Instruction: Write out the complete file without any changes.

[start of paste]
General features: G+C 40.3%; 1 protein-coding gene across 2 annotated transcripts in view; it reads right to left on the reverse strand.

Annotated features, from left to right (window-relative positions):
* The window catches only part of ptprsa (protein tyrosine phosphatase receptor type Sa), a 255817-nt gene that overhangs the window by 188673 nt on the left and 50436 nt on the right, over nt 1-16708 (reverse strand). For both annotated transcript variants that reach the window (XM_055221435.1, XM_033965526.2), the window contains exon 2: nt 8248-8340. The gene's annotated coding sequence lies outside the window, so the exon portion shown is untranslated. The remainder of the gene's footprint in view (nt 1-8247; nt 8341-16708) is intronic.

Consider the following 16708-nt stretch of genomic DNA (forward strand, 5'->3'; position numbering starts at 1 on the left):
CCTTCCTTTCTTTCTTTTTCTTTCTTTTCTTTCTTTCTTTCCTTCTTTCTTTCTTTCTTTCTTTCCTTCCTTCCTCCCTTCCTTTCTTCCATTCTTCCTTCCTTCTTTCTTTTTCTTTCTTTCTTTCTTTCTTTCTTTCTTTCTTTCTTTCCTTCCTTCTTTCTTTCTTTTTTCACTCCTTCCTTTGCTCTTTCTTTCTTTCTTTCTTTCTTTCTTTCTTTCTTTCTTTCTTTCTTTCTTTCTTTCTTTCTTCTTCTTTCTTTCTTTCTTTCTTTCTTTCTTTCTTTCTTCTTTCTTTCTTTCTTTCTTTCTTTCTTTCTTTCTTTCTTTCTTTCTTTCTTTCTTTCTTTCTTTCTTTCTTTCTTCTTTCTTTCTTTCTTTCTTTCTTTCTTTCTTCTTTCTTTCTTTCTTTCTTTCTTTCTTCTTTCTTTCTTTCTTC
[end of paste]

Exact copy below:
General features: G+C 40.3%; 1 protein-coding gene across 2 annotated transcripts in view; it reads right to left on the reverse strand.

Annotated features, from left to right (window-relative positions):
* The window catches only part of ptprsa (protein tyrosine phosphatase receptor type Sa), a 255817-nt gene that overhangs the window by 188673 nt on the left and 50436 nt on the right, over nt 1-16708 (reverse strand). For both annotated transcript variants that reach the window (XM_055221435.1, XM_033965526.2), the window contains exon 2: nt 8248-8340. The gene's annotated coding sequence lies outside the window, so the exon portion shown is untranslated. The remainder of the gene's footprint in view (nt 1-8247; nt 8341-16708) is intronic.

Consider the following 16708-nt stretch of genomic DNA (forward strand, 5'->3'; position numbering starts at 1 on the left):
CCTTCCTTTCTTTCTTTTTCTTTCTTTTCTTTCTTTCTTTCCTTCTTTCTTTCTTTCTTTCTTTCCTTCCTTCCTCCCTTCCTTTCTTCCATTCTTCCTTCCTTCTTTCTTTTTCTTTCTTTCTTTCTTTCTTTCTTTCTTTCTTTCTTTCCTTCCTTCTTTCTTTCTTTTTTCACTCCTTCCTTTGCTCTTTCTTTCTTTCTTTCTTTCTTTCTTTCTTTCTTTCTTTCTTTCTTTCTTTCTTTCTTTCTTCTTCTTTCTTTCTTTCTTTCTTTCTTTCTTTCTTTCTTCTTTCTTTCTTTCTTTCTTTCTTTCTTTCTTTCTTTCTTTCTTTCTTTCTTTCTTTCTTTCTTTCTTTCTTTCTTCTTTCTTTCTTTCTTTCTTTCTTTCTTTCTTCTTTCTTTCTTTCTTTCTTTCTTTCTTCTTTCTTTCTTTCTTC